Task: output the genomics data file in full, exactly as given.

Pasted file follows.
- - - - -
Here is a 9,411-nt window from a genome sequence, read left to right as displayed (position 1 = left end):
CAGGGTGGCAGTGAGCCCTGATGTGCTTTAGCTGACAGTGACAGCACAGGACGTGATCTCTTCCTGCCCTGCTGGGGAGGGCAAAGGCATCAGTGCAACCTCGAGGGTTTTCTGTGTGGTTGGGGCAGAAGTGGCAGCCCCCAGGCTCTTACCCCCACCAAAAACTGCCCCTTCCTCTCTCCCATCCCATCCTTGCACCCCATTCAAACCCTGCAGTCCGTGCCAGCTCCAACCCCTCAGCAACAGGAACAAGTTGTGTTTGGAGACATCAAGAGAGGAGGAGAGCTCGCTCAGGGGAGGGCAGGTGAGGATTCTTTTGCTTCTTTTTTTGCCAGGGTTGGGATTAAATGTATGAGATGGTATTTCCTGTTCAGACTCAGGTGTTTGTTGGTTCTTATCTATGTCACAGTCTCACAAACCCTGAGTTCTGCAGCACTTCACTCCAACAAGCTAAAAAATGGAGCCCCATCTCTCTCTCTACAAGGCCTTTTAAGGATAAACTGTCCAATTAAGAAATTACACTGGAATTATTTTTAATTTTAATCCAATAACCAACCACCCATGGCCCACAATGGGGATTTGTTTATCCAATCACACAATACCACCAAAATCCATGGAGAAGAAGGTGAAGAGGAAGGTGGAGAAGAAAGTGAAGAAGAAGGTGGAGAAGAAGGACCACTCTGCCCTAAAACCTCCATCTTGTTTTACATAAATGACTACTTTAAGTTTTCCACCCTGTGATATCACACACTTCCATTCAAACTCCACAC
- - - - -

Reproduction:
Here is a 9,411-nt window from a genome sequence, read left to right as displayed (position 1 = left end):
CAGGGTGGCAGTGAGCCCTGATGTGCTTTAGCTGACAGTGACAGCACAGGACGTGATCTCTTCCTGCCCTGCTGGGGAGGGCAAAGGCATCAGTGCAACCTCGAGGGTTTTCTGTGTGGTTGGGGCAGAAGTGGCAGCCCCCAGGCTCTTACCCCCACCAAAAACTGCCCCTTCCTCTCTCCCATCCCATCCTTGCACCCCATTCAAACCCTGCAGTCCGTGCCAGCTCCAACCCCTCAGCAACAGGAACAAGTTGTGTTTGGAGACATCAAGAGAGGAGGAGAGCTCGCTCAGGGGAGGGCAGGTGAGGATTCTTTTGCTTCTTTTTTTGCCAGGGTTGGGATTAAATGTATGAGATGGTATTTCCTGTTCAGACTCAGGTGTTTGTTGGTTCTTATCTATGTCACAGTCTCACAAACCCTGAGTTCTGCAGCACTTCACTCCAACAAGCTAAAAAATGGAGCCCCATCTCTCTCTCTACAAGGCCTTTTAAGGATAAACTGTCCAATTAAGAAATTACACTGGAATTATTTTTAATTTTAATCCAATAACCAACCACCCATGGCCCACAATGGGGATTTGTTTATCCAATCACACAATACCACCAAAATCCATGGAGAAGAAGGTGAAGAGGAAGGTGGAGAAGAAAGTGAAGAAGAAGGTGGAGAAGAAGGACCACTCTGCCCTAAAACCTCCATCTTGTTTTACATAAATGACTACTTTAAGTTTTCCACCCTGTGATATCACACACTTCCATTCAAACTCCACAC